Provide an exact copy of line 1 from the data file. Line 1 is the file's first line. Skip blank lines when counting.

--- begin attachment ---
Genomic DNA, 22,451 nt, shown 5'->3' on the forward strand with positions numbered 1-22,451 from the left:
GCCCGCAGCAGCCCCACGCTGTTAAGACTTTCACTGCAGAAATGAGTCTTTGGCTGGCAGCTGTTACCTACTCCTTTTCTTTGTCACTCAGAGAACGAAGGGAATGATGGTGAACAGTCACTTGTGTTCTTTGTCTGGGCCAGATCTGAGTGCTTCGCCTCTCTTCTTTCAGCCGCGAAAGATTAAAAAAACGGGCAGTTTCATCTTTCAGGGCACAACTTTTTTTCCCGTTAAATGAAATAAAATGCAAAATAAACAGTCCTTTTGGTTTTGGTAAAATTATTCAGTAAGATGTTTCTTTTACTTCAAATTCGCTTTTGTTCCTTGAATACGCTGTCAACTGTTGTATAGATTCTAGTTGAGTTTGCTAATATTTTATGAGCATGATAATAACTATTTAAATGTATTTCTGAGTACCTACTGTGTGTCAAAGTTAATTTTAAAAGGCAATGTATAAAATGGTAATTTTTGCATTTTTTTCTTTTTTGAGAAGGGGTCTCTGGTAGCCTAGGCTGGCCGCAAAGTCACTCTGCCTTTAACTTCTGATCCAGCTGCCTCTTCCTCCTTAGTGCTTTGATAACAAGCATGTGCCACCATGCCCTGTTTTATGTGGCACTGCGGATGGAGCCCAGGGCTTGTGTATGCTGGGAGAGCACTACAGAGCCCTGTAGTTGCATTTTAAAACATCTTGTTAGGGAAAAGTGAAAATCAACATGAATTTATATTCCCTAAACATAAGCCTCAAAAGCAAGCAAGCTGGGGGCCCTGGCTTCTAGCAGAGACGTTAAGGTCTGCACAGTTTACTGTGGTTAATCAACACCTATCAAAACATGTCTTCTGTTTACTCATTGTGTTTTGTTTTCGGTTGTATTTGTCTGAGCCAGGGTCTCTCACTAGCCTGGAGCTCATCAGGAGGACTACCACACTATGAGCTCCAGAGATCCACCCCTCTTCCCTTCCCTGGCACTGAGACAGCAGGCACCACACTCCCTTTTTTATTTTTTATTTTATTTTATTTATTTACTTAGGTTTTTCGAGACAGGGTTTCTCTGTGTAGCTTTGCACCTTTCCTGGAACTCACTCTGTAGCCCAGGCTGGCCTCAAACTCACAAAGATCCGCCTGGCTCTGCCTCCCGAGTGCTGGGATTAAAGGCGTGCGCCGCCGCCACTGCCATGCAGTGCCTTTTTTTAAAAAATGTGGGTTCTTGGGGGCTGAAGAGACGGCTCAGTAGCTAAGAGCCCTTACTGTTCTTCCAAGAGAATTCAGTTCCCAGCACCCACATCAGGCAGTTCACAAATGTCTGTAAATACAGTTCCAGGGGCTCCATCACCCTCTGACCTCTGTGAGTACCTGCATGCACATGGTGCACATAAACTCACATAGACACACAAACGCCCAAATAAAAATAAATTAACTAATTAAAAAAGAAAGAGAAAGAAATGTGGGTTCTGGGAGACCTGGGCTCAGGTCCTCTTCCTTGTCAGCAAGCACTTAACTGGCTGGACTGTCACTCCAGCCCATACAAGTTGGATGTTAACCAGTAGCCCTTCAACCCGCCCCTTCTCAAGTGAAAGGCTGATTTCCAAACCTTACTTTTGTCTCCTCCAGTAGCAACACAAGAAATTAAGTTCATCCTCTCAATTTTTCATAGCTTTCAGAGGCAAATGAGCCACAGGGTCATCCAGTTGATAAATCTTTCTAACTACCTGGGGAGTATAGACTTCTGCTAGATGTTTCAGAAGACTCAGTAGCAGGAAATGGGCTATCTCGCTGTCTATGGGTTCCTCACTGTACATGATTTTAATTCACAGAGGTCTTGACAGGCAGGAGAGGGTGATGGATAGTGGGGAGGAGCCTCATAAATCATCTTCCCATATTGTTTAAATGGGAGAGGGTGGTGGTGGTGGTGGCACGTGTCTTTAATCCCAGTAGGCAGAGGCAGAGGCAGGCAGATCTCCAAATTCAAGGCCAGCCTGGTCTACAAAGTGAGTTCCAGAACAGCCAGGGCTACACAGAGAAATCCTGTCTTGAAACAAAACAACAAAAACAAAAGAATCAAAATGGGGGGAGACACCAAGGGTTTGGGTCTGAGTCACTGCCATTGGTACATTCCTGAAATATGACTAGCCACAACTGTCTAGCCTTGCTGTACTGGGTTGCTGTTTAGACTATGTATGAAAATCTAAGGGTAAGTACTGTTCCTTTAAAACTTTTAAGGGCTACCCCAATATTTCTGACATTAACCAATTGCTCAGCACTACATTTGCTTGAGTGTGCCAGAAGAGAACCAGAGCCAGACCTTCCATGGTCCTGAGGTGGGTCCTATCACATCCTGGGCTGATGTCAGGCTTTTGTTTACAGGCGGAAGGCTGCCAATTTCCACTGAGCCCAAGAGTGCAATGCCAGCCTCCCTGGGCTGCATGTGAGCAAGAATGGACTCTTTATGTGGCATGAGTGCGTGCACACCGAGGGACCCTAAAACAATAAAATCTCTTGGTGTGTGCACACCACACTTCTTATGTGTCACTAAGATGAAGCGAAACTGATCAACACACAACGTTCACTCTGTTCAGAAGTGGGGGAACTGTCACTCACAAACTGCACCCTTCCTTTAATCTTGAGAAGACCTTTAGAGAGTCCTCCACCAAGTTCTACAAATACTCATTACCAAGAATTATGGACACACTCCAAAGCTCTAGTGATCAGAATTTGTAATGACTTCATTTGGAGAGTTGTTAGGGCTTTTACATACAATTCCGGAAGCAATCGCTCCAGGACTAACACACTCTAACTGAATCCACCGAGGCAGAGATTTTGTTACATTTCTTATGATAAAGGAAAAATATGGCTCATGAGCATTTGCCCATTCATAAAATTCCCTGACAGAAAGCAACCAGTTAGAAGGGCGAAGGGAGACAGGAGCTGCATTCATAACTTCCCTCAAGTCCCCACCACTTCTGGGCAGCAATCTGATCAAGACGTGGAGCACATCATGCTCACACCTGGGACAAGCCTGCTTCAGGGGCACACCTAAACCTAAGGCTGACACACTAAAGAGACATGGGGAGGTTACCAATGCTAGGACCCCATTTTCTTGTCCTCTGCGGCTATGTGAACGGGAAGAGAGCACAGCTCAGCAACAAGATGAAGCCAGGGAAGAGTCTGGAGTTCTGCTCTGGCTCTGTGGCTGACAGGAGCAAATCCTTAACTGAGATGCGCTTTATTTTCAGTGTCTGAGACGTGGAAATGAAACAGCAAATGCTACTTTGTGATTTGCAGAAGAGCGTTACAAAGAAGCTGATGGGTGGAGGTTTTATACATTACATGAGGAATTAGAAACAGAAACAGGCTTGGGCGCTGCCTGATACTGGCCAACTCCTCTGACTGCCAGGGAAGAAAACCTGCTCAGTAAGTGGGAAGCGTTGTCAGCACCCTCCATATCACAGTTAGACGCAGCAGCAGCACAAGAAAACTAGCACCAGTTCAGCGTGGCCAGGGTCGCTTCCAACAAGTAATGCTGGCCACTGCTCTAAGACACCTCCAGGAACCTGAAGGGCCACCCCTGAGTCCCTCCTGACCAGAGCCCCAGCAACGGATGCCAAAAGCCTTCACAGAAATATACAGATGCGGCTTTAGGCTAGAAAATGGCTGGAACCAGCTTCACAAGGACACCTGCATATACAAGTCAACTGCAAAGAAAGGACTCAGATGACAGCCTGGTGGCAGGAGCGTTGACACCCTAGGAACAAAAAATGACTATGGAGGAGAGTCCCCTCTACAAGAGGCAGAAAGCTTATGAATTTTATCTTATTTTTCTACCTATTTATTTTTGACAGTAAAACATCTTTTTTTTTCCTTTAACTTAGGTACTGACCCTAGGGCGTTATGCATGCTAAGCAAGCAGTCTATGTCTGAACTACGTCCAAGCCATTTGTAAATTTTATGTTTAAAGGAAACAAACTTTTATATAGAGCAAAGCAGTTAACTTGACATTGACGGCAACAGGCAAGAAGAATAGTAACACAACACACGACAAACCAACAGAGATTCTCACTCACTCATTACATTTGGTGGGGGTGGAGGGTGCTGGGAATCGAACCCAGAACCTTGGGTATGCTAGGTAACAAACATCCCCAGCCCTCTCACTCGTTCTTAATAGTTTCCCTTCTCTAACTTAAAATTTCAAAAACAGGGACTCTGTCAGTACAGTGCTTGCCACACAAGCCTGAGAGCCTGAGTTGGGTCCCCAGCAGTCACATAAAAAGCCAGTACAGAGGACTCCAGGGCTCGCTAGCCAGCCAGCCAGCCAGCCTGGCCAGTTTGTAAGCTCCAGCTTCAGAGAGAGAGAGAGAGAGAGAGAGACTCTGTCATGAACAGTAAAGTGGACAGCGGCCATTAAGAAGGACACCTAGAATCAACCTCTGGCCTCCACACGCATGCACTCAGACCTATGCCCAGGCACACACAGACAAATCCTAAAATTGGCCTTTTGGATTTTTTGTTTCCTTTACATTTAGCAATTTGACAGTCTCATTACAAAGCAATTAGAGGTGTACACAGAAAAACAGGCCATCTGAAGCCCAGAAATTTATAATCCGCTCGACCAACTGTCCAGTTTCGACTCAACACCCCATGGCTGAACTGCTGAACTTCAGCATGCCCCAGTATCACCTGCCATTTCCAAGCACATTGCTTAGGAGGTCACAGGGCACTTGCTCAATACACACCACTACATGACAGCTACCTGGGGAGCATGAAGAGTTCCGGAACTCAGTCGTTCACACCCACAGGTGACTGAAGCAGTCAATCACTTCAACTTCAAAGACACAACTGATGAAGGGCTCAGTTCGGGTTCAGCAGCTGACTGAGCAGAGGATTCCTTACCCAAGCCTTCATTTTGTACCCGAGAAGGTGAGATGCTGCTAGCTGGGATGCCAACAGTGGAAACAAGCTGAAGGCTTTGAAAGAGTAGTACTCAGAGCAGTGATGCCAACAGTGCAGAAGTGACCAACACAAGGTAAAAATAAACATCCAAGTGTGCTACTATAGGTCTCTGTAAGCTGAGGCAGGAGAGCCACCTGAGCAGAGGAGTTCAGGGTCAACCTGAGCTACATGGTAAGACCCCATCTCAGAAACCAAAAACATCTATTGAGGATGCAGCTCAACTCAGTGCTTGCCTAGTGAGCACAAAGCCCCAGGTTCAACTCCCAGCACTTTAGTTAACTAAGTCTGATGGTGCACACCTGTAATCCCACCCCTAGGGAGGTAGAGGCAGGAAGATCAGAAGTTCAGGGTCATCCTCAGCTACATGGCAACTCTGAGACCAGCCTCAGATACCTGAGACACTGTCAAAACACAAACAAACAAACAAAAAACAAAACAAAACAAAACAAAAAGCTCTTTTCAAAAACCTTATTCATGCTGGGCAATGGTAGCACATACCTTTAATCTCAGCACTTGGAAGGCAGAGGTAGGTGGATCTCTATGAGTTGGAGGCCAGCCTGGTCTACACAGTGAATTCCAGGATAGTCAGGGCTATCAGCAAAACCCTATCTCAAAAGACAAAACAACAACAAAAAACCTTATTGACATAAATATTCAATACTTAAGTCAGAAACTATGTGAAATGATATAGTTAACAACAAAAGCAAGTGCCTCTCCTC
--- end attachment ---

Genomic DNA, 22,451 nt, shown 5'->3' on the forward strand with positions numbered 1-22,451 from the left: